Dell delivered second-quarter earnings on Wednesday that beat the Street’s estimates, reporting net profits of $890 million, or $0.05 per share above analysts’ consensus. The world’s No.2 PC vendor missed revenue estimates however, and it slashed guidance for the remainder of 2011. In a note to investors on Friday, Ticonderoga Securities analyst Brian White told clients to head for the hills and “exit this highway to Dell” before trends get worse. “Despite the transformation of Dell’s portfolio that we believe will ultimately have a long-term positive impact on the company, we cannot overlook Dell’s high exposure to the public and consumer markets in a period of growing austerity programs and weakening consumer demand,” White wrote. “At the same time, we have concerns regarding Dell’s surging operating expenses as the company invests in new businesses that we believe will result in incrementally higher operating leverage in a tough environment and could cut more deeply into profits versus the last downturn.” White dropped his rating on Dell stock to Sell, setting a new 12-month price target of $9.25. More thoughts from White follow below.
“Putting aside our concerns surrounding weakening demand in key Dell verticals, we really do like what Dell is doing to its portfolio and we believe this will pay off for the company over the next 3-5 years,” White continued. “Although traditionally thought of as simply a leading PC vendor with a strong server franchise, Dell has been aggressively expanding its portfolio in areas such as services, security, storage, software and networking in an effort to provide customers with higher value add enterprise solutions. Specifically, the Perot deal pushed Dell into IT services in a bigger way, while the recent Compellent deal positions the company well for next generation SAN storage solutions and the pending Force10 Networks acquisition is Dell’s first big push into the data center networking market with internally developed solutions.”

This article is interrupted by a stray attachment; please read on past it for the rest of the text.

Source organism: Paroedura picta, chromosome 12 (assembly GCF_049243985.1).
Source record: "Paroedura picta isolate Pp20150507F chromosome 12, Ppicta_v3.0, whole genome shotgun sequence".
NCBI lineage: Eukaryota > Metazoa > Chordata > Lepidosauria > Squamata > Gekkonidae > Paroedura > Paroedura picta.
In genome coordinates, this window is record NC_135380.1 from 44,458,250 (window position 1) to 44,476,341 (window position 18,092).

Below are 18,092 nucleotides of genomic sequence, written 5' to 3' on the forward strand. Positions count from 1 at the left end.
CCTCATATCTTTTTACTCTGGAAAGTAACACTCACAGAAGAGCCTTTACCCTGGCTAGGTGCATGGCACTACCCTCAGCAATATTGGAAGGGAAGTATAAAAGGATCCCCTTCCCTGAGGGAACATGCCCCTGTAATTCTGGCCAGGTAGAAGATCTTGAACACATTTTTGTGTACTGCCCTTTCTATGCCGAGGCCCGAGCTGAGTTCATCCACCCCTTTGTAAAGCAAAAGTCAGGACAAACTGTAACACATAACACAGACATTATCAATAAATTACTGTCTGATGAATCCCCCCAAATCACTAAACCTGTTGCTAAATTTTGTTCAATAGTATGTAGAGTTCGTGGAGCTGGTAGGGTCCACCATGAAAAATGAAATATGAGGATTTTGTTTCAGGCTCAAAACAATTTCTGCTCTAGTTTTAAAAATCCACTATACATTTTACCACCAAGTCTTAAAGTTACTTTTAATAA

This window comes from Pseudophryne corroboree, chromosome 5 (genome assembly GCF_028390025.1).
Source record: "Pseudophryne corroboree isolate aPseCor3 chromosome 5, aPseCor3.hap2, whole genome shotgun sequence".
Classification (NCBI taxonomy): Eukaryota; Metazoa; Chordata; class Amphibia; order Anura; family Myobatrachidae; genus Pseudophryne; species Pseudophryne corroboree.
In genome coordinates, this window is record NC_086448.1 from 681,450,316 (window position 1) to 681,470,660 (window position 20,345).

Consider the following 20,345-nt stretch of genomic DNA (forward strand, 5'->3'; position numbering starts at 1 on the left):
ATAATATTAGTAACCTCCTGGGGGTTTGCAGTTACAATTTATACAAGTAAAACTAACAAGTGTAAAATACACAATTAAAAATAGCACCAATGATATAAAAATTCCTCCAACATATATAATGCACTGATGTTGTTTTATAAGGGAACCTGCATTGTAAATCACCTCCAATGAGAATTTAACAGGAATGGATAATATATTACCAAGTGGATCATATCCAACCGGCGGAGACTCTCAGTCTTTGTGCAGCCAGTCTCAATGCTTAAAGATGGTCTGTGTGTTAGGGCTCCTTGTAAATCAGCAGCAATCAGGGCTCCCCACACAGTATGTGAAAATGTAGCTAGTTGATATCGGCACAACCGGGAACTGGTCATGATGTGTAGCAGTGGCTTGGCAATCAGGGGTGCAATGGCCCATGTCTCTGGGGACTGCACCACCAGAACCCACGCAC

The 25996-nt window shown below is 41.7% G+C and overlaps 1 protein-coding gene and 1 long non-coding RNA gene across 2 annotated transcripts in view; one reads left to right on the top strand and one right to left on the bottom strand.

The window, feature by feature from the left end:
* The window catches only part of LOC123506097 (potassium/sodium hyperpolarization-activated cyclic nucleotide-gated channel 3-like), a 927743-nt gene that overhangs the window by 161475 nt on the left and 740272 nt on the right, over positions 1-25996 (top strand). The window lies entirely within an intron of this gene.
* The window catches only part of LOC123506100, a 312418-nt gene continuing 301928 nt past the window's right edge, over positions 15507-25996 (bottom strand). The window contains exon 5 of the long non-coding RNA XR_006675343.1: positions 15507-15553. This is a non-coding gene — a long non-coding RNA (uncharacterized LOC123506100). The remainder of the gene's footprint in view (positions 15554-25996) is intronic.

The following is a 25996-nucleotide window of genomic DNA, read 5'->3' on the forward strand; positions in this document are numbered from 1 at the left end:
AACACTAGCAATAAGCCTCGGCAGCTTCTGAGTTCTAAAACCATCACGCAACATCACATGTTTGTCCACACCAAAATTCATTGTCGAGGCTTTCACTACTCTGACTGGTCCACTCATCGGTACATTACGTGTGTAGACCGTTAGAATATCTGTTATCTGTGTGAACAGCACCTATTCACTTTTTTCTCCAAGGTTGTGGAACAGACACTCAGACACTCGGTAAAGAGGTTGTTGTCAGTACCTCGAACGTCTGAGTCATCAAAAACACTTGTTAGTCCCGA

The analyst went on to identify several risks the PC vendor currently faces. While White sees Dell’s current valuation on the lower end, he believes coming earnings over the next few quarters may still “surprise on the downside,” with particular considerations given to the weakening economy and government spending cuts. “Given the public spending weakness this time around and higher operating expenses, we believe earnings could have further downside potential,” the analyst said. He continued, “We generally think of IT sales growth at 4-6% per year, however, Dell has not kept up the market over the past five years and the company is only forecasting 1-5% growth for FY12.”